Stacie had me whipping up some of her wonderful canape creations such as lemon tarts, rare beef and slow roast tomatoes, king prawns with marie rose sauce, sweetcorn fritters with avocado salsa and mini burgers. I'm still exhausted now but it was worth every minute.

The best part of the day was working alongside and getting to know a lady who is very quickly rising to the top her game in what she loves to do the most - cook. With an energy that puts mine to shame, Stacie has built up a fabulous business in her Beehive Bakery where any occasion is catered for with skill and precision. As well as the business, Stacie has also been cutting herself as a celebrity TV chef and you can see her most weeks on ITV's This Morning with her trademark beehive haircut and charismatic style. Check out her videos and recipes here.

I'm not sure how many cookery events I can squeeze into my busy schedule but I sincerely hope that I can work with Stacie again. She is a pleasure to know and work with and I cannot recommend her business highly enough - give her a go! Cheers Stacie x

Saturday, 12 March 2011

Honey Crème Caramels

There's something a bit 1980s about food at the moment. When once it was considered tired, old hat and completely unacceptable, the likes of prawn cocktails, chicken Kiev and Black Forest Gateau are appearing on menus again and that's completely fine by me.

In this ever-fickle world, it is easy to forget the things that made us what we are. I'm not asking for a nostalgic look at everything that we consumed, wore or listened too 'back in the day', but why get snobbish about things that you once loved? And why always yearn for something new and 'challenging'?

We've been hitting the nostalgia trail today, teaching my daughter one of her new favourite puddings, the long lost crème caramel. We usually buy in those ready-made efforts, all crinkled in their plastic houses with a satisfying puddle of watery caramel at the bottom of every one.

Of course, homemade food - if made correctly - is usually better every time. The key to a successful crème caramel is to keep your oven low, GM1 or 140C, and to keep your little custards in a bath of hot water to ensure slow and gentle cooking to give you that silky smooth set custard. The result is really satisfying as each spoonful gives a resounding 'squelch' sound and the cold smoothness sinks down with ease.

I made an alternative to the caramel as I had a little extra custard left over, so rather than pour in caramel to the remaining mould I put in honey. It was delicious and avoided the risk of the hot caramel curdling the custard or even worse, being stuck in the end. Give them a go and bring back nostalgic grub to your menu.

Honey Crème Caramels
Makes 4-5

4 medium eggs
100g caster sugar
1 vanilla pod, deseeded
450ml whole milk
Runny honey

1 - Pre-heat the oven to GM1/140C.
2 - In a bowl, whisk together the eggs, caster sugar and vanilla seeds. Pour in the milk, whisk then pour through a sieve into a jug.
3 - Lightly grease 4-5 moulds. At this stage you can make a simple caramel by slowly heating 150g sugar and a little water in a pan without stirring until it turns golden brown. Or go for my version by pouring in a couple of tablespoons of runny honey into each mould.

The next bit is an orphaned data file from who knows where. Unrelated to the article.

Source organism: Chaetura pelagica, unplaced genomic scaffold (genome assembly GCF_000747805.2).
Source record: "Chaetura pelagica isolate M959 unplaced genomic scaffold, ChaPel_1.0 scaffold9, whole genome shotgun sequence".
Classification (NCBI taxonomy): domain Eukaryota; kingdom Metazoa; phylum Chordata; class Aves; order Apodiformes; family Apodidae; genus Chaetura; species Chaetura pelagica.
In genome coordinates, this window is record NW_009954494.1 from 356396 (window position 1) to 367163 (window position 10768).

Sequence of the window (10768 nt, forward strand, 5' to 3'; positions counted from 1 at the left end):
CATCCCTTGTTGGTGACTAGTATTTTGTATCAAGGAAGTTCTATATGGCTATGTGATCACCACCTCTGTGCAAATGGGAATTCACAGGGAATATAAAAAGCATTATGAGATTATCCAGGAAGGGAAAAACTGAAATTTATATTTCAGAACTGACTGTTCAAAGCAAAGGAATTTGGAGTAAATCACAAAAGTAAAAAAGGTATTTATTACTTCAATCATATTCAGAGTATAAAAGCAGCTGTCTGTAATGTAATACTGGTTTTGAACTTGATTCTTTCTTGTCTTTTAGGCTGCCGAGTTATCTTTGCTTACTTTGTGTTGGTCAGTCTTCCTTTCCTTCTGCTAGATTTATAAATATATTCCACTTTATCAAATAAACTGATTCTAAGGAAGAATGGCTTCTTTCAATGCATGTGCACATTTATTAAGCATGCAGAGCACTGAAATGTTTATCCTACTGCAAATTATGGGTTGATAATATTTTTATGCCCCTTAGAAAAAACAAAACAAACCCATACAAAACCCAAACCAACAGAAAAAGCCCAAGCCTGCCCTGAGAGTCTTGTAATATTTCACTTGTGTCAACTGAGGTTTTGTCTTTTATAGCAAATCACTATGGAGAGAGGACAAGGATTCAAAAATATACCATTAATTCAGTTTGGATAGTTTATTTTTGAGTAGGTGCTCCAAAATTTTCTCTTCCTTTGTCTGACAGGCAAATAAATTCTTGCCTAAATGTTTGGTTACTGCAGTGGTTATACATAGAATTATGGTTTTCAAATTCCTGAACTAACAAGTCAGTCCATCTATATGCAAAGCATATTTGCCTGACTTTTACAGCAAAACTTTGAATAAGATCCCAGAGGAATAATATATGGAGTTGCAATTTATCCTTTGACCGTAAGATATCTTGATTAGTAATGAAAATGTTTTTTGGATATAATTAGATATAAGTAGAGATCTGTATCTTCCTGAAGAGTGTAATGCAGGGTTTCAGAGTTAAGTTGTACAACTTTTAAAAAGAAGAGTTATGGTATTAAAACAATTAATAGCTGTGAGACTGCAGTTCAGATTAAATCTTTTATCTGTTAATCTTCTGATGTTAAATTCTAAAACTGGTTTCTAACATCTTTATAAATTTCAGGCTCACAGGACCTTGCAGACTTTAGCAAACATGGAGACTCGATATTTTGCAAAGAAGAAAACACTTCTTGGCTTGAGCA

4 - Gently pour in the custard to fill the moulds. Place into a baking tray with sides and pour in hot water to fill at least halfway up the moulds.
5 - Place in the oven and bake for 35-40 minutes or until the custards have a very slight 'wobble' when shaken.
6 - Remove from the oven, then the water and allow to cool to room temperature before placing in the fridge. Serve cold with or without berries.

Tuesday, 8 February 2011

Thai Steamed Fish

It's been a while I have to admit. I could come up with a multitude of excuses as to why I haven't posted for so long but they would all be pathetic. So on with the food.

One thing I have had to adapt to since becoming a full-time teacher is simply not spending enough time in the kitchen. We all have to eat of course so rather than spend hours at the stove concocting new recipes like I used to, it comes down to survival on weekdays and just getting on with something quick and tasty.

This recipe ticks all of those boxes. It is Thai food in a bag, put together in minutes, sealed up with all those hot and sour flavours that makes Thai food so great then simply steamed. And it is super healthy too. Great. I insist that you try it this week.

Thanks for all of your support and watch this space for a new website coming very soon...

Thai Steamed Fish
Feeds 4

4 pieces of white fish such as cod, haddock or pollack, approx 100g each
1 large or 2 small chillies, deseeded and finely sliced
1 thumb size of ginger, peeled and cut into thin strips
2 cloves of garlic, thinly sliced
2 carrots, peeled and cut into thin strips
6 spring onions, sliced thin
Juice of 1 lime
4 tbsp Nam Pla (fish sauce)
100ml coconut milk
Fresh coriander
Sesame seeds

1 – Take a large piece of foil, enough to fold over the fish to form a bag with room at the top for air to circulate and the right size to fit into a steamer.
2 – Put the fish fillets onto the foil.
3 – Top each piece of fish evenly in layers starting with ginger, then garlic, chilli, carrots and spring onions.
4 – Drizzle over evenly the lime juice, fish sauce and coconut milk.
5 – Seal the bag firmly them place into a steamer. Steam for 10 minutes.
6 – Slit the bag and pour over hot noodles or Thai jasmine rice. Sprinkle with sesame seeds. Serve with fresh coriander and fresh lime.

Meatball Marinara

An unnamed high street food provider has a version of this on their menu. Meatball marinara: hot meatballs, tomato sauce and cheese stuffed ...